Secondly, open that sequence in Quicktime Pro.

Thirdly, export it from Quicktime pro where the output settings will determine which colour profile is applied. So if you have an SD output you will have an SD colour profile and if HD output then the HD profile. Quicktime makes the choice for you depending on your output settings, but the advantage of this is that you can them output it as a .mov file which will play on most devices.

So, for example, as far as I can tell – Artbeats export all their footage firstly as probably a lossless image sequence with a colour profile, then open the sequence in Quicktime Pro and then export that sequence from Quicktime Pro with HD settings (Photo Jpeg as a .mov) which then has the HD colour profile embedded. So, if you were to interpret the footage it would show a colour profile was attached and thus Artbeats can be sure their footage looks the same across multiple devices .. I may be wrong, but seems to be the logical way to do it.

Then, if you also wanted to offer sound with a footage item, you would have it as a separate file which could be combined in the editing programme.

Does that help?

So for Kenny – set up a colour profile for your project and if possible output from AE with multiple output modules making sure you set the OUTPUT colour profile for each module as appropriate. This is all you can really do to ensure that the final version will look as near as possible to your original on other machines. And, if you are re-encoding at least you have started with a project and output profile that reflect your project such that the final version will still look better than if no profile was selected. However, if you can output your H.264 from AE that would be even better.

And for Tom, I really don't know about Prores, I'm sorry! But what really matters is setting up the colour profile for the project AND for the output module such that the final version reflects your choices and colour space.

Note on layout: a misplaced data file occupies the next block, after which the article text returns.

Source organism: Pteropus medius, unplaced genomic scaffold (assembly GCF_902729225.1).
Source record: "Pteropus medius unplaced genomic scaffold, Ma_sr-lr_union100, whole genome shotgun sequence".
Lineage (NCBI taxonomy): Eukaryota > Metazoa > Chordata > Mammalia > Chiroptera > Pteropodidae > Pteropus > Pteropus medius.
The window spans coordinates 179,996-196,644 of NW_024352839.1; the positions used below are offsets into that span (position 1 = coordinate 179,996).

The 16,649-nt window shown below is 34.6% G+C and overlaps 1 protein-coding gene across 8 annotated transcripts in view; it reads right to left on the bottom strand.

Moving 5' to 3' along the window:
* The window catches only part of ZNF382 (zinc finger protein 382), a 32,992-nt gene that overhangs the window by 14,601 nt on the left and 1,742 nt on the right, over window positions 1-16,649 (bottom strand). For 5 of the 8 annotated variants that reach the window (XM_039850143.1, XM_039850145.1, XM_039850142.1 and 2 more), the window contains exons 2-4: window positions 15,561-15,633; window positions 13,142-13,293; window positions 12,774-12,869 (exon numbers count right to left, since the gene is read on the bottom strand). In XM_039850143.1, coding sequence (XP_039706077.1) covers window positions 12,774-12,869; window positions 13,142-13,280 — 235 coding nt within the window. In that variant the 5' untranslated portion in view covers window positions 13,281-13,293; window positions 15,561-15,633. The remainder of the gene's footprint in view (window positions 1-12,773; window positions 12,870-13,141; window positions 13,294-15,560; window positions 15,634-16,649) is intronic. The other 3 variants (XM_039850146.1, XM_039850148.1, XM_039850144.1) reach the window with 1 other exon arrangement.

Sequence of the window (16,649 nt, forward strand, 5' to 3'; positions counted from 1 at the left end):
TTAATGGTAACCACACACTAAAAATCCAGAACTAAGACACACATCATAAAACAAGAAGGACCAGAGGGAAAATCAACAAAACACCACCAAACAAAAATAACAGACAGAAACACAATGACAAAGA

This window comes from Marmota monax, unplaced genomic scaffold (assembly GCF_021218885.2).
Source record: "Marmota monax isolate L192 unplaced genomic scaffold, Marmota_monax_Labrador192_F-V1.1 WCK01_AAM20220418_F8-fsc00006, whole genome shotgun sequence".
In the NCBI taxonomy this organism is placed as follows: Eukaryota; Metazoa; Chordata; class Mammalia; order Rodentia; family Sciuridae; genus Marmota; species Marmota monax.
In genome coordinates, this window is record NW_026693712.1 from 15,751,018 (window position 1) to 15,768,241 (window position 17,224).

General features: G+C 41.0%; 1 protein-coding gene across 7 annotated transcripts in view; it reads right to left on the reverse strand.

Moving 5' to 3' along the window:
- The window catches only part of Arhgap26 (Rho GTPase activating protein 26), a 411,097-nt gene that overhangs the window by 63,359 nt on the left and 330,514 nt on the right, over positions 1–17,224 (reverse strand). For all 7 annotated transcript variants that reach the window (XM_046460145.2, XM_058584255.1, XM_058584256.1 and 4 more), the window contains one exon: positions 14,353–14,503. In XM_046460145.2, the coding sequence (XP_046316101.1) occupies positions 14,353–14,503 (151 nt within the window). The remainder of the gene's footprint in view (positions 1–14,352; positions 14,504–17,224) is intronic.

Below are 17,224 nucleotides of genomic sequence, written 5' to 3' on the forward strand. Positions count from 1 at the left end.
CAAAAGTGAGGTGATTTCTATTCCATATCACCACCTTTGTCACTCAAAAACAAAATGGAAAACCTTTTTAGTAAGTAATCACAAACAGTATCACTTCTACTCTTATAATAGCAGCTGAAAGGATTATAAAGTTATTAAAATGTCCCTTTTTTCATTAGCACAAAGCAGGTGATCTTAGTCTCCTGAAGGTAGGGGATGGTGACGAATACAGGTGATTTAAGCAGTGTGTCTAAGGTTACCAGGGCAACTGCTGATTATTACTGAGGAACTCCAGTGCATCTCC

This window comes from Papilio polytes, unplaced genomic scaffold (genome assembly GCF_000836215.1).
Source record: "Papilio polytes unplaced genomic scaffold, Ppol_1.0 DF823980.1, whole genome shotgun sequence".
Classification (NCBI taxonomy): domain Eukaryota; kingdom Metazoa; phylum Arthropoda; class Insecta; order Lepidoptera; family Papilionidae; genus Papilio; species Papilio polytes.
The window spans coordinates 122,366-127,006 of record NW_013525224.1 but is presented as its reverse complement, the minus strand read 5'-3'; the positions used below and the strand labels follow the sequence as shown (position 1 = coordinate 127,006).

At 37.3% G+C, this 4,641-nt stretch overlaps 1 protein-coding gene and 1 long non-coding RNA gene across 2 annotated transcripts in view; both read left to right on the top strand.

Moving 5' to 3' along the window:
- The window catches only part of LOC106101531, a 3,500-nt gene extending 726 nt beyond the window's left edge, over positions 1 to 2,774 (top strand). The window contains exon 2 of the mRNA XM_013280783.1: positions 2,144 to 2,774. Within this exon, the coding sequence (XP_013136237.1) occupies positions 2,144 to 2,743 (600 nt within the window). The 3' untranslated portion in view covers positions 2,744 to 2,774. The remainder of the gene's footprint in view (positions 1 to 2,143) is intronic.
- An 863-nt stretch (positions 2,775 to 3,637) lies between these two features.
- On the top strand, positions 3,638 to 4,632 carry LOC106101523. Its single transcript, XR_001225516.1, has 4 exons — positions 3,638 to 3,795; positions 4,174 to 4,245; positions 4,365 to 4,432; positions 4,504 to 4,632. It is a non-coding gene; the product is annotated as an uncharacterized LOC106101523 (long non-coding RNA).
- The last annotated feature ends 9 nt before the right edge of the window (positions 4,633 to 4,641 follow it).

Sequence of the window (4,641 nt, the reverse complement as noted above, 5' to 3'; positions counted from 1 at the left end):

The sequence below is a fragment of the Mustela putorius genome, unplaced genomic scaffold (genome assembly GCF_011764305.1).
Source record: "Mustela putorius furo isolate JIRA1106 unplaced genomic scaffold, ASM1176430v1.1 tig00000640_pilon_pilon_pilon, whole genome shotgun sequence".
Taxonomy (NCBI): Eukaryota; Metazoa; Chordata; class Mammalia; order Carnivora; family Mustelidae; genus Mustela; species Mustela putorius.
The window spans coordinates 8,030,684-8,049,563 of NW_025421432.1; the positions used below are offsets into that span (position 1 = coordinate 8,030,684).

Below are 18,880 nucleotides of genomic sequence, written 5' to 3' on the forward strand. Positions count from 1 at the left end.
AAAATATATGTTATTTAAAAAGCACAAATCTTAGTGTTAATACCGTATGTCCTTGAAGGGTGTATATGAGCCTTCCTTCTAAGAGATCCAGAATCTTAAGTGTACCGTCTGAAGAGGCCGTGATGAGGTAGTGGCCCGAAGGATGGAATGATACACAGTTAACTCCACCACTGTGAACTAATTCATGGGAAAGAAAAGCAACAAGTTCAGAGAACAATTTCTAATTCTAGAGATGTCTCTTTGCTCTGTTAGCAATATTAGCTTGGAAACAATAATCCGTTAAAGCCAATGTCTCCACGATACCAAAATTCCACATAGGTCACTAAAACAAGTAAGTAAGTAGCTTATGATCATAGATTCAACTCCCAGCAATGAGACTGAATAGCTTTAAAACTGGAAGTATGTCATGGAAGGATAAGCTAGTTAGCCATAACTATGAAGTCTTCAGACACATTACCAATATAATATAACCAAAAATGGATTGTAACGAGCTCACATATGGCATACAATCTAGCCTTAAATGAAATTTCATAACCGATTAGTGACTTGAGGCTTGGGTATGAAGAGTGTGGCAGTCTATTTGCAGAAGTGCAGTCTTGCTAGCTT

Thanks again for your questions and sorry if I have caused some confusion. The real key is in assigning a project and output colour profile unless you want to export video assets to reimport into other projects.

Hope this is some help

Andrew

... because it's all about stories ...
Re: The AE Color Space
by Tom Daigon
Correction.

"That does present a real limitation for the effective use of colorspace with projects that use QUICKTIME, does it not?

Avid DS / FCP / After Effects Editor
http://www.hdshotsandcuts.com
Re: The AE Color Space
by Tom Daigon
Thank you for clarifying this important information. I have bumped into a hitch with it. The projects I work on for a variety of clients are all using Quciktime Prores as the mastering and Quicktime H.264 as the distribution codecs. After replicating the steps you went through I discovered that Quicktime doesn't seem to support embedding this information. That does present a real limitation for the effective use of colorspace with projects that use Prores, does it not?

Avid DS / FCP / After Effects Editor
http://www.hdshotsandcuts.com
Re: The AE Color Space
by Kenny Miracle
Wow I had no idea about this! Thank you for sharing.

If you export the HD color profile, then encode your video to h.264 for web, does the color profile stick? Or would you have to export each version from AE?

Kenny Miracle
Head of Post Production
International House of Prayer
http://www.kennymiracle.com
Re: The AE Color Space
by Abraham Chaffin
Great information here Andrew.

Thank you,

Abraham